Ruins of the Overlook Mountain House. Photo by Jenna Scherer.
If you'd like a side order of history with your exercise, these spots offer plenty of food for thought along with the scenery.
Catskill Mountain House/Escarpment Trail
This rambling loop offers stunning vistas -- on a clear day you can see five states -- and the sites of bygone destinations. The scanty remains of the once-great Laurel House, Kaaterskill Hotel and Catskill Mountain House are here, along with natural treats like Boulder Rock, the Sphinx, and Eagle Ledge. Haines Falls.
Trailhead: From Route 23A, take North Lake Road to Laurel House Road (on your right.) Park at the end of Laurel House Road.
Hudson River School Art Trail
Cedar Grove, the Thomas Cole National Historic Site in Catskill, offers guided hikes through spots that inspired Hudson River School painters. There's a different hike scheduled each month, and the $17 admission includes a tour of Cedar Grove and a copy of the Hudson River School Art Trail Guidebook. Reserve a spot online, or grab a free guidebook at Cedar Grove and take your own hike. Catskill.
Woodchuck Lodge and John Burroughs gravesite
The final resting place of naturalist John Burroughs and Woodchuck Lodge, where he spent the latter summers of his life. Take a guided tour of the Lodge between 11 and 3 on the first Saturday of each month from May through October, or visit the national historic site any day of the year. There's an outdoor kiosk with historical information. Roxbury.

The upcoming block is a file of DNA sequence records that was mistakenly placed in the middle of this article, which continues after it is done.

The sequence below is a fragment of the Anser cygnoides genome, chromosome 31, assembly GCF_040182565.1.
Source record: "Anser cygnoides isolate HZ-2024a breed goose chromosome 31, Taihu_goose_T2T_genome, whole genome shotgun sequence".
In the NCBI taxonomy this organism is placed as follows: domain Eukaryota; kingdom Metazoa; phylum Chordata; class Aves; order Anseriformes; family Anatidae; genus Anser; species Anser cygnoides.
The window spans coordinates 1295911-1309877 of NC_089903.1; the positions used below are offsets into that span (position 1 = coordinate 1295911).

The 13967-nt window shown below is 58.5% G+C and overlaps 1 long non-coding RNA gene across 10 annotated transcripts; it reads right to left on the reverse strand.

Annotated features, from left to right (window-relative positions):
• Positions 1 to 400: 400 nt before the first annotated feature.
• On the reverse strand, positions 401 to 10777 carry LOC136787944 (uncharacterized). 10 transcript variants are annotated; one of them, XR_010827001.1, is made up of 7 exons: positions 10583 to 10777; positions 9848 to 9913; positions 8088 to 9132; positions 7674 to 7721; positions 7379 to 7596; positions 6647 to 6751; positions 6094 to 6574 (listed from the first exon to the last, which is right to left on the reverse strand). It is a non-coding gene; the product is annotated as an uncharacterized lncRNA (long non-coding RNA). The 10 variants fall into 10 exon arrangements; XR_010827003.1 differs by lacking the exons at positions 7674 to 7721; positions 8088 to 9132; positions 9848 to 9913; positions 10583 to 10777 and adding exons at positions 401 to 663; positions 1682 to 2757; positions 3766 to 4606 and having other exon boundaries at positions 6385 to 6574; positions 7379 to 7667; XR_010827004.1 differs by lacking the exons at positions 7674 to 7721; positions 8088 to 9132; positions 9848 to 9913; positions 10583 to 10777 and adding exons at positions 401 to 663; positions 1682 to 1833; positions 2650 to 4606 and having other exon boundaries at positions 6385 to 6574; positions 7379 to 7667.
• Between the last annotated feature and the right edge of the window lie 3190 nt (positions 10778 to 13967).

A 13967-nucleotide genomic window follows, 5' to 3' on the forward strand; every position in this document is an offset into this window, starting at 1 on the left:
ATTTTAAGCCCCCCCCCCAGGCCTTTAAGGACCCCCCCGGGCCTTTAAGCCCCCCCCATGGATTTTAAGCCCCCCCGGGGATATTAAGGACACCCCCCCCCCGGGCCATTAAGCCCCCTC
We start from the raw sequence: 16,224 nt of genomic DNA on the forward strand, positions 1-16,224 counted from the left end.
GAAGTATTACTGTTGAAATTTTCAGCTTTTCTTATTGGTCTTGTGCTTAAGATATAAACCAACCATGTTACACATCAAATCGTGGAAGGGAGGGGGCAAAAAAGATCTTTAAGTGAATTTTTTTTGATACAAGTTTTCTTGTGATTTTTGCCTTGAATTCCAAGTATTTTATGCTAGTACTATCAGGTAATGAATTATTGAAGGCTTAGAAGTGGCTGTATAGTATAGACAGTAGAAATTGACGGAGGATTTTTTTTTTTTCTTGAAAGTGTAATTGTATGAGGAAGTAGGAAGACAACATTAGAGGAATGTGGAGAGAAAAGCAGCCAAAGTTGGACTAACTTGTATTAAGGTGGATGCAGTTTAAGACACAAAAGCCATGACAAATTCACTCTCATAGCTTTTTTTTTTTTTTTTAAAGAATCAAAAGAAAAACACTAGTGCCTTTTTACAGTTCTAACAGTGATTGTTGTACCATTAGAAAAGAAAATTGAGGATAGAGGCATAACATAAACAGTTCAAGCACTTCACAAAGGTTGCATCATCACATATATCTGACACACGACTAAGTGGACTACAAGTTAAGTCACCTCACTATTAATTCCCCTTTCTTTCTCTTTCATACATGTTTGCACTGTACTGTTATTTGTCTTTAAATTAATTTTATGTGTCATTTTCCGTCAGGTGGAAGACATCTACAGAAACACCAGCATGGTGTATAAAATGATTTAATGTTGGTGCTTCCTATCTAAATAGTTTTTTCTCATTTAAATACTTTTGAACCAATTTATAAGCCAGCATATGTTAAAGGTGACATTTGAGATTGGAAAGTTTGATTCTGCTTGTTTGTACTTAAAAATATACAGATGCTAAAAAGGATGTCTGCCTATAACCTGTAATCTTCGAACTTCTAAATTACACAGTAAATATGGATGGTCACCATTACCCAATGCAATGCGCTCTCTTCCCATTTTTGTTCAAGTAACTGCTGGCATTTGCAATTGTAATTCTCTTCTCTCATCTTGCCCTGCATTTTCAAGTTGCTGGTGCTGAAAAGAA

From Route 30, take Hardscrabble Road to Burroughs Memorial Road.
A two-mile ascent up a onetime jeep trail, this hike rewards moderately hardy souls with stunning views from a mountaintop fire tower and the chance to explore the ruins of the Overlook Mountain House and Lodge. Artist Sarah Greer Mecklem has glued reproductions of relevant newspaper articles to the interior Mountain House walls for a self-guided tour. Woodstock.
Trailhead: About 1.5 miles along Rock City/Mead Mountain Road, across the street from the Buddhist temple.
Minisink Battleground Park
Hiking and picnicking can be combined with Revolutionary-era history on a visit to the 57-acre Minisink Battleground Park in Sullivan County, with a choice of three trails. A brochure available at the Interpretive Center in Barryville will guide you to significant historic sites: an old quarry, a 4,000-year-old rock shelter, battle landmarks. Highland.
Trailhead: On County Road 168 (off Route 97).
The mountain's name, borrowed from an apocryphal Indian princess, means Beautiful Spring. Over the centuries, Utsayantha's legend has morphed into several variations, a tale of star-crossed love and intercultural relations gone sadly awry. The easy two-mile hike along a fire road to the summit of the mountain rewards you with 360-degree views from a fire tower. Stamford.
Trailhead: 1.2 miles south of Route 23 on Mountain Avenue.
Below: View from the Mount Utsayantha fire tower. Photo by Christopher Mooney; shared in the Watershed Post Flickr group pool.